Coming clean on foreign money

Foreign governments are intervening in Israeli domestic politics.

President Reuven Rivlin meeting with the European Union's foreign policy chief Federica Mogherini‏ (photo credit: REUTERS)
President Reuven Rivlin meeting with the European Union's foreign policy chief Federica Mogherini‏
(photo credit: REUTERS)
A BILL that will hopefully ensure that Israel is not treated as a penetrated banana republic has made it through the government’s ministerial legislation committee. If passed by the Knesset, Israeli NGOs receiving the bulk of their funding from foreign governments will have to be up front about it like the health warnings on cigarette packs.
But the battle has only begun. Before Knesset ratification, the labeling bill’s proponents must rebut criticism that the law stifles free speech and is discriminatory. The first charge is fanciful.
Nobody has been muzzled by being labeled a lobbyist.
If that were the case, Washington’s K Street would shut down.
On the face of it, the discrimination charge seems justified.
Only left-wing NGOs are going to be outed by the new law, as they are the beneficiaries of foreign government largesse. But this complaint acknowledges an inadmissible reality. Foreign governments are intervening in Israeli domestic politics by giving exclusively to groups who share and can advance their agenda of pushing Israel back to indefensible borders. This is markedly disrespectful of Israeli democracy.
How would the EU like it if Israel poured in money to the Brexit campaign to secure Britain’s departure from the EU? Nor is Israel like Lukashenko’s Belarus, where the political opposition requires external help to express itself and contest democratic elections.
On the other hand, private donations are an even playing field. If the settlements have a financial angel in Irving Moscowitz, Israeli peaceniks can count on an S. Daniel Abraham.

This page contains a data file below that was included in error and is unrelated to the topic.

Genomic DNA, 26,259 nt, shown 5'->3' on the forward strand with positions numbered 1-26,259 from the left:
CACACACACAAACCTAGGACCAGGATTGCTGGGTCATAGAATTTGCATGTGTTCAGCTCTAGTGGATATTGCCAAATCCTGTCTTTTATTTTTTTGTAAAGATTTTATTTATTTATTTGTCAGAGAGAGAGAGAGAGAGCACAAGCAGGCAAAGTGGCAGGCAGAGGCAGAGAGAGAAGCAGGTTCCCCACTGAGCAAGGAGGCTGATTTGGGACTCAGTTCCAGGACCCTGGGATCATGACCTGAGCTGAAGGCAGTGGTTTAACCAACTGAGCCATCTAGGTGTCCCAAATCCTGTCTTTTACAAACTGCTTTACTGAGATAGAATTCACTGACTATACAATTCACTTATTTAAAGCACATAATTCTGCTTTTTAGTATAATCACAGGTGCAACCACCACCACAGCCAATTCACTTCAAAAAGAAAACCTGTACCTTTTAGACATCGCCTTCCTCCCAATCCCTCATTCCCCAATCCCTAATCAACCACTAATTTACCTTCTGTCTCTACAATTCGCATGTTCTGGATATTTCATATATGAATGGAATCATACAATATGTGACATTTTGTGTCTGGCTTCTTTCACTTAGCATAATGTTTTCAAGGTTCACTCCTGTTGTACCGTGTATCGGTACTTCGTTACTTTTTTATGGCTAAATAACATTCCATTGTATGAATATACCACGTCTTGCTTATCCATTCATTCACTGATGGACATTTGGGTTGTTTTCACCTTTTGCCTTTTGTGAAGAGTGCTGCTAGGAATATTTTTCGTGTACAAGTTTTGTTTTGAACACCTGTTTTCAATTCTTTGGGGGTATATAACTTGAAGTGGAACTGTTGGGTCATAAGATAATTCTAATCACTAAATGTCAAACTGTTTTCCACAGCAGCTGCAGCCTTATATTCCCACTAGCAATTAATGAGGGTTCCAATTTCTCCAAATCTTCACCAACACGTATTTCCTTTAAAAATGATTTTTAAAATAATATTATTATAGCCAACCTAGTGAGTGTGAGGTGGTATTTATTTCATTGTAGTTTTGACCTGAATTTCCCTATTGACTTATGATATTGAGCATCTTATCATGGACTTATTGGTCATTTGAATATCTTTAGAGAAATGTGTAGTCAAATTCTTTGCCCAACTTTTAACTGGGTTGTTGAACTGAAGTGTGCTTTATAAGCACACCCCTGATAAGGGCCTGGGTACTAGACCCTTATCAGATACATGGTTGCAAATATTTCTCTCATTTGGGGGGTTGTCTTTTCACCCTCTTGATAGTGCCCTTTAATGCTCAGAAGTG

Moreover, private donors, like private publishers, have to justify their outlays only to themselves. Donations by foreign governments create a vicious circle. To justify the grant the foreign government must vouch for the bona fides of the supported organization and the justice of the cause. For its part, the NGO, to justify the funding it receives, is under pressure to supply actionable exposés even when there is little to expose.
While the proposed legislation is justified on merit, it is undeniably a backlash against recent NGO antics. No NGO has created more antipathy for itself than Breaking the Silence, whose sole raison d’être is to pry Israel out of Judea and Samaria by demonizing the IDF.
It is totally legitimate, however strongly I may disagree, to advocate Israel’s withdrawal from Judea and Samaria. But it is totally illegitimate to secure this objective by calumniating the IDF and imputing to it a moral compass worthy of Syrian President Bashar Assad’s army. By doing so, BTS seeks the following: to fuel external humanitarian intervention against Israel to eject it from Judea and Samaria; make the IDF’s rules of engagement so restrictive that the soldiers will be unable to protect themselves or the Israeli citizens in Judea and Samaria; and propagate the canard that the IDF is debased due to the occupation and only a withdrawal will restore its purity of purpose.
The charges made by Breaking the Silence rely on anonymous accusers. They omit precise names, units and locations, which could further an investigation of suspected illegal actions by the IDF’s military justice system. BTS, however, is not interested in justice but in vilification. While Breaking the Silence will undoubtedly condemn the proposed legislation as McCarthyism, the anonymous accusations and innuendos, which have become its stock in trade, epitomize that very phenomenon.
Israel’s war dead include soldiers who would be alive today had the IDF not displayed excessive solicitude for avoiding civilian casualties. In April 2002, the IDF sustained 23 dead in clearing the Jenin refugee camp by going house to booby- trapped house. It didn’t simply flatten the camp and look to see whether the rubble glowed in the dark. This policy was not reversed but continued in the Gaza operations of 2008-9, 2012 and 2014, and again the price was paid. Yet to secure its political objective Breaking the Silence seeks to create a chimerical alternative reality of an IDF intent on gratuitous slaughter.
Ironically, if the labeling bill gets through the Knesset, Breaking the Silence will be able to take much of the credit for its passage. 
Contributor Amiel Ungar is also a columnist for the Hebrew weekly Besheva.